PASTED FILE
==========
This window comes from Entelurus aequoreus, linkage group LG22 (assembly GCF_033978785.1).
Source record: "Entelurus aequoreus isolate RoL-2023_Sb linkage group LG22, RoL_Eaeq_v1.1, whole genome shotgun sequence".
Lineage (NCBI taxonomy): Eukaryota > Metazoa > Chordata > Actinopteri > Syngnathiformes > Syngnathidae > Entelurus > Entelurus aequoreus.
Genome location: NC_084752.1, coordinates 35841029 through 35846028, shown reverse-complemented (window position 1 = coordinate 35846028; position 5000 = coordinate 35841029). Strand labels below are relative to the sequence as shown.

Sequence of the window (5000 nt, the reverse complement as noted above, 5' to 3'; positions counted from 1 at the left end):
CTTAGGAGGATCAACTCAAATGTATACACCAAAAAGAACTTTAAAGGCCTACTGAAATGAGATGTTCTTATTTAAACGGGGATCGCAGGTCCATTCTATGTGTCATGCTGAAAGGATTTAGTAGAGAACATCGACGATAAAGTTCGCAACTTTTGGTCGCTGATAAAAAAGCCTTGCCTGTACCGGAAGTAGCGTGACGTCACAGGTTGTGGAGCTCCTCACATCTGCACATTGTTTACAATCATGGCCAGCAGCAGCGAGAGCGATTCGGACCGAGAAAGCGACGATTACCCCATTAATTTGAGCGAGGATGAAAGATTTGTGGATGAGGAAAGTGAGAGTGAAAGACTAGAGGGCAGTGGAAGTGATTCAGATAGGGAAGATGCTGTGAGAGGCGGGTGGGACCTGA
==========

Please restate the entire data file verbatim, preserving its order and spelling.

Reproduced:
This window comes from Entelurus aequoreus, linkage group LG22 (assembly GCF_033978785.1).
Source record: "Entelurus aequoreus isolate RoL-2023_Sb linkage group LG22, RoL_Eaeq_v1.1, whole genome shotgun sequence".
Lineage (NCBI taxonomy): Eukaryota > Metazoa > Chordata > Actinopteri > Syngnathiformes > Syngnathidae > Entelurus > Entelurus aequoreus.
Genome location: NC_084752.1, coordinates 35841029 through 35846028, shown reverse-complemented (window position 1 = coordinate 35846028; position 5000 = coordinate 35841029). Strand labels below are relative to the sequence as shown.

Sequence of the window (5000 nt, the reverse complement as noted above, 5' to 3'; positions counted from 1 at the left end):
CTTAGGAGGATCAACTCAAATGTATACACCAAAAAGAACTTTAAAGGCCTACTGAAATGAGATGTTCTTATTTAAACGGGGATCGCAGGTCCATTCTATGTGTCATGCTGAAAGGATTTAGTAGAGAACATCGACGATAAAGTTCGCAACTTTTGGTCGCTGATAAAAAAGCCTTGCCTGTACCGGAAGTAGCGTGACGTCACAGGTTGTGGAGCTCCTCACATCTGCACATTGTTTACAATCATGGCCAGCAGCAGCGAGAGCGATTCGGACCGAGAAAGCGACGATTACCCCATTAATTTGAGCGAGGATGAAAGATTTGTGGATGAGGAAAGTGAGAGTGAAAGACTAGAGGGCAGTGGAAGTGATTCAGATAGGGAAGATGCTGTGAGAGGCGGGTGGGACCTGA